I have a windows 8 computer, and it routinely will hang when trying to shut down and displays the "Waiting for processing to finish" page. Sometimes it will be on this page all night unless I notice and click the "Force close" button.

In windows XP and Vista/7, there was a registry key you could edit to make windows just terminate processes immediately when you wanted to shutdown.

Does this or something similar exist in windows 8?

  • 1
    It would probably be a more elegant solution to figure out why the process hangs. What program is it?
    – James
    Mar 6, 2014 at 16:50
  • There are many programs... even notepad sometimes.
    – SnakeDoc
    Mar 6, 2014 at 17:14
  • notepad is not unique to me. this behavior is new in windows 8 (the indefinitely waiting part). Windows 7 would try to wait for the process to terminate, and then after some timer, it would force shut it down. Windows 8 just sits there. I need to know what registry key i can change to either have windows terminate after a set amount of seconds, or just terminate.
    – SnakeDoc
    Mar 6, 2014 at 17:20
  • Which registry key/value are you talking about, exactly? There are different ones that might have some impact in the shutdown process, and it would be useful if you could list what did you try already.
    – and31415
    Mar 6, 2014 at 17:35
  • @and31415 i'm asking you which registry key i need to edit. In xp, you would edit: HKEY_CURRENT_USER/Control Panel/Desktop --> Wait To Kill/ App Timeout and specify how many milliseconds windows should wait for a process to complete before it just went ahead and closed it out.
    – SnakeDoc
    Mar 6, 2014 at 18:00

1 Answer 1


If you want Windows to shutdown without waiting, open the Run window with Win-R and type:

shutdown -s -f
  • The -s causes shutdown (You can also use -r to reboot).
  • The -f tells the computer to ignore all programs screaming protests that they need more time.

Windows 8 generally waits to shutdown because a file has not been saved or a program is waiting to finish executing, you will want to find out why and deal with the issue at its source. Waiting up all night for a response is often better than closing an important unsaved file that the user might need, hence why Microsoft set the default as it is, with the option to simply press the force button to shutdown your computer anyway.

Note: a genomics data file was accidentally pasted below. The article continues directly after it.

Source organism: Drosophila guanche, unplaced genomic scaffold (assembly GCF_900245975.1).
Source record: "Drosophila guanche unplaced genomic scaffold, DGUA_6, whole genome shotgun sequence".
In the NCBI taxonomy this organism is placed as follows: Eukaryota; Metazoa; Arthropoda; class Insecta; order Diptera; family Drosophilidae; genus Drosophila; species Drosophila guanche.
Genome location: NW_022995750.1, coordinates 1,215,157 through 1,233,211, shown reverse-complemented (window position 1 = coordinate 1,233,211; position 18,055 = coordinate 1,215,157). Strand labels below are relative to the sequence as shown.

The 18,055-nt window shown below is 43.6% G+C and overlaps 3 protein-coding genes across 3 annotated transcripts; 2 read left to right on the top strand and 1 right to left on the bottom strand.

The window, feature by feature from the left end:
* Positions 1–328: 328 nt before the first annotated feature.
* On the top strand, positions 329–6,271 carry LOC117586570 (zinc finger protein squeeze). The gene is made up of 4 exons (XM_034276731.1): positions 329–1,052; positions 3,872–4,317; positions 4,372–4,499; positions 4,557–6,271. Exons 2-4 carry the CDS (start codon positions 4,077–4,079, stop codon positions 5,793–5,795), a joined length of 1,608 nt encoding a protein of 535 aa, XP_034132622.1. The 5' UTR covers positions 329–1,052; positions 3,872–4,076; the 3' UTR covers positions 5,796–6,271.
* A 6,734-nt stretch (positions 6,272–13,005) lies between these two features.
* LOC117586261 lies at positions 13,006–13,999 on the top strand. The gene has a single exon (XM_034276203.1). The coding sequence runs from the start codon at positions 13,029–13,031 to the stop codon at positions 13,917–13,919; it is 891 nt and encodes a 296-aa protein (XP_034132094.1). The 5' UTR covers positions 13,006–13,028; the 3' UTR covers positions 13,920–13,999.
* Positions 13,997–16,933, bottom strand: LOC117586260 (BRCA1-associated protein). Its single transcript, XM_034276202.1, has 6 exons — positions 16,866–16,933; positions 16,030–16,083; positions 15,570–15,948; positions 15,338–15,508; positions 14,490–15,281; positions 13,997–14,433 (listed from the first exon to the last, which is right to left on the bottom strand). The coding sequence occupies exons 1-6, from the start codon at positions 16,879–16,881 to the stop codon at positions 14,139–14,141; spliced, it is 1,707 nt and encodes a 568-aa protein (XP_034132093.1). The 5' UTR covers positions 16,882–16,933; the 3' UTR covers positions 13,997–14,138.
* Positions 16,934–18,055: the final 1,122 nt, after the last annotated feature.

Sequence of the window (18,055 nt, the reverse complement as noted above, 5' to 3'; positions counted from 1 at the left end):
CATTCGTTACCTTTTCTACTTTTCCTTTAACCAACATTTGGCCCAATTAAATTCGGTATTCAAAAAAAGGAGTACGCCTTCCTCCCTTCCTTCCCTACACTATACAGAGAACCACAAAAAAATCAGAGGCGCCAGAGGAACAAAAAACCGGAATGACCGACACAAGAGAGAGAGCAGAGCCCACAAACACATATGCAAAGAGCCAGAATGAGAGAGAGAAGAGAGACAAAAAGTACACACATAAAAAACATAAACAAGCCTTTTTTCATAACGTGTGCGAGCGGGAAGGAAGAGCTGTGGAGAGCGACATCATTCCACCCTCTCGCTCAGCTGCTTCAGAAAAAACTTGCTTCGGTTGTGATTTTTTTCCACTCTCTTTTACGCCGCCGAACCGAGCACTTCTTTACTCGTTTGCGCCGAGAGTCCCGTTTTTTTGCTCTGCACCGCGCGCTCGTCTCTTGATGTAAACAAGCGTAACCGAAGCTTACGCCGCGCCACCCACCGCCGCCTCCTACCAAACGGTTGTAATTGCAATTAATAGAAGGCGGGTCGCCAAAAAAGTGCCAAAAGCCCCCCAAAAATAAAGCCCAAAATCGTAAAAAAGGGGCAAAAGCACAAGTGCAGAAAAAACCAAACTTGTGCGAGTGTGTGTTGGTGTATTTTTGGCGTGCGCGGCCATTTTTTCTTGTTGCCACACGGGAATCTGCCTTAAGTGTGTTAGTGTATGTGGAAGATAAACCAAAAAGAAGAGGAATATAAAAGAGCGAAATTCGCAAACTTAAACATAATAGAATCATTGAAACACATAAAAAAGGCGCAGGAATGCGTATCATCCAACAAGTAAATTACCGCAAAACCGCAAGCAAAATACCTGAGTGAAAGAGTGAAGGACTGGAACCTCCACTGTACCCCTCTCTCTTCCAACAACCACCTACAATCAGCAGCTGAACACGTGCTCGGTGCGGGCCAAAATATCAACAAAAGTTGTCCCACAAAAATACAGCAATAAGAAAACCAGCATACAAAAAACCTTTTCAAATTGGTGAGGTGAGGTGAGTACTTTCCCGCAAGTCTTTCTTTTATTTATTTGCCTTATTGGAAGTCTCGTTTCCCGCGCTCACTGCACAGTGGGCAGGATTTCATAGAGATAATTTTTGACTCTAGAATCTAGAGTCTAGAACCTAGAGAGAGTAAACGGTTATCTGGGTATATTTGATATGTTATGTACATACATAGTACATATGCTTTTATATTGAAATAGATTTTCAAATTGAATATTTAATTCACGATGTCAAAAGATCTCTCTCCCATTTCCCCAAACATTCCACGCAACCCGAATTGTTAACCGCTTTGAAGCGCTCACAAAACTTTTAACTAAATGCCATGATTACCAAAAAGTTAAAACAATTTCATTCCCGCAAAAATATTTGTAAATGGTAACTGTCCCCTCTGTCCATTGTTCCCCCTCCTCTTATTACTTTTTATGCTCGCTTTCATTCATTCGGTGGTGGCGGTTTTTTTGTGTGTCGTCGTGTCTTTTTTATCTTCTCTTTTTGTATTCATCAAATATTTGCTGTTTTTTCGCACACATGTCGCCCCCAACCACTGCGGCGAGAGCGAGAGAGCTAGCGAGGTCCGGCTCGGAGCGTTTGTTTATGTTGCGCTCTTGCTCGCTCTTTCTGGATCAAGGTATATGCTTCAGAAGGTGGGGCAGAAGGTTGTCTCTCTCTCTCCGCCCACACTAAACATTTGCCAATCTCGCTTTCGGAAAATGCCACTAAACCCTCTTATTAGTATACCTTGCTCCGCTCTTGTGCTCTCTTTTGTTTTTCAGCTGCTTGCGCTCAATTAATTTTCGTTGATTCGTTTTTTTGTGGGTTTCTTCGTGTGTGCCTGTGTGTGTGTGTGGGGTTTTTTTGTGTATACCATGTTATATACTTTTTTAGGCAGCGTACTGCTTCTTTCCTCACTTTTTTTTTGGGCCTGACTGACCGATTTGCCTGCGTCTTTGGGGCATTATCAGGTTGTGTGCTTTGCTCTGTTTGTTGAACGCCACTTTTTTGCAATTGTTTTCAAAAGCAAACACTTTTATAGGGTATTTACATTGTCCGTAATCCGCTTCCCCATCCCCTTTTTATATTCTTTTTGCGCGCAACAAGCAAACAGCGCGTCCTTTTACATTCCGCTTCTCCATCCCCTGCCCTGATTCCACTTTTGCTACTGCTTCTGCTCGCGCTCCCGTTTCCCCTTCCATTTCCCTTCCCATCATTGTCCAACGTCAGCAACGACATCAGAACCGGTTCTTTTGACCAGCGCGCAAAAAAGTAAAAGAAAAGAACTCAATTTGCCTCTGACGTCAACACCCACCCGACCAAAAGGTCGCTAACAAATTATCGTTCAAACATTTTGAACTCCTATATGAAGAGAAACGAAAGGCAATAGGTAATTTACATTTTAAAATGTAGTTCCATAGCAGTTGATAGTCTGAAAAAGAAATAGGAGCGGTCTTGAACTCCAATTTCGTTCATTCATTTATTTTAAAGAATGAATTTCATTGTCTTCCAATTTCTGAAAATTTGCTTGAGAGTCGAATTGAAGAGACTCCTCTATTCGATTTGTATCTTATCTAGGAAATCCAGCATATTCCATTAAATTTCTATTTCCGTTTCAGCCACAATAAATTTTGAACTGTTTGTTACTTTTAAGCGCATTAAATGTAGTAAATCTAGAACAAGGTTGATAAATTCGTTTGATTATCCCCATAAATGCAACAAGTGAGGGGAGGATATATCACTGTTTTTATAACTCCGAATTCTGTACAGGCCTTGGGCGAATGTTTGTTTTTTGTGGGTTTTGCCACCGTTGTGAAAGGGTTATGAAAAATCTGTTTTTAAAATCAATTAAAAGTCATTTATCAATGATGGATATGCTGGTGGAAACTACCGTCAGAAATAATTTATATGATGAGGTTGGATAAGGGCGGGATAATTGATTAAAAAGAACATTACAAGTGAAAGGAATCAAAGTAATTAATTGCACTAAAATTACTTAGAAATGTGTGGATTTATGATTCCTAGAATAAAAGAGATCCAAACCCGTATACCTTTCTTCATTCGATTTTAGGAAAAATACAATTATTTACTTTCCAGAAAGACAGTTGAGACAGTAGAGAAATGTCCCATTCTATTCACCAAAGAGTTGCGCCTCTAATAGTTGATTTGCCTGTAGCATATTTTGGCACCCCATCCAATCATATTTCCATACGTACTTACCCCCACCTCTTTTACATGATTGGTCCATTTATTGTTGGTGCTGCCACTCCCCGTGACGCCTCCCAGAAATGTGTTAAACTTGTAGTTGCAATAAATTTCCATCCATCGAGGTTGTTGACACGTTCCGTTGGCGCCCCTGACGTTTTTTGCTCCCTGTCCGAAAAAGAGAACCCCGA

If you want to do this anyway, I recommend putting the above in a batch file on your user's desktops, otherwise they might shutdown for the day in the normal way and lose an important file unthinkingly.

  • looking for something i can have my "normal" users do... so something like a registry key hack is preferable since they then don't have to think about it. re: the reason it's hanging... well, windows will even hang if you have a notepad file open... if a user has told windows to shut down, then it should shut down, not wait indefinitely.
    – SnakeDoc
    Mar 6, 2014 at 17:16
  • It's usually waiting for a reason, the true solution is to deal with that reason.
    – David
    Mar 6, 2014 at 17:43
  • If you really want to do this you can put the above command in a batch file and tell your users to run that, but I guarantee that you will get more of the opposite complaint instead, that the computer shut down without ever giving you a chance to save your stuff.
    – David
    Mar 6, 2014 at 17:44
  • it is not the OS's job to ensure users saved their work. that is the program's job and the user's job. If a user tells the OS to shut down, that means it needs to shut down, not stay on all night. The reason it's hanging is because windows, as an os, is not smart enough to determine if its safe to clobber a process and shut it down. i'm trying to tell it, it's always safe, shut it down always.
    – SnakeDoc
    Mar 6, 2014 at 18:02
  • @David many programs will ask "are you sure you want to quit?" when you issue a shutdown or logout, and that interrupts the logout process by design. It's a valid question, and is not the result of any misconfigured program. It's expected but potentially undesirable behavior.
    – nhinkle
    Mar 7, 2014 at 4:51

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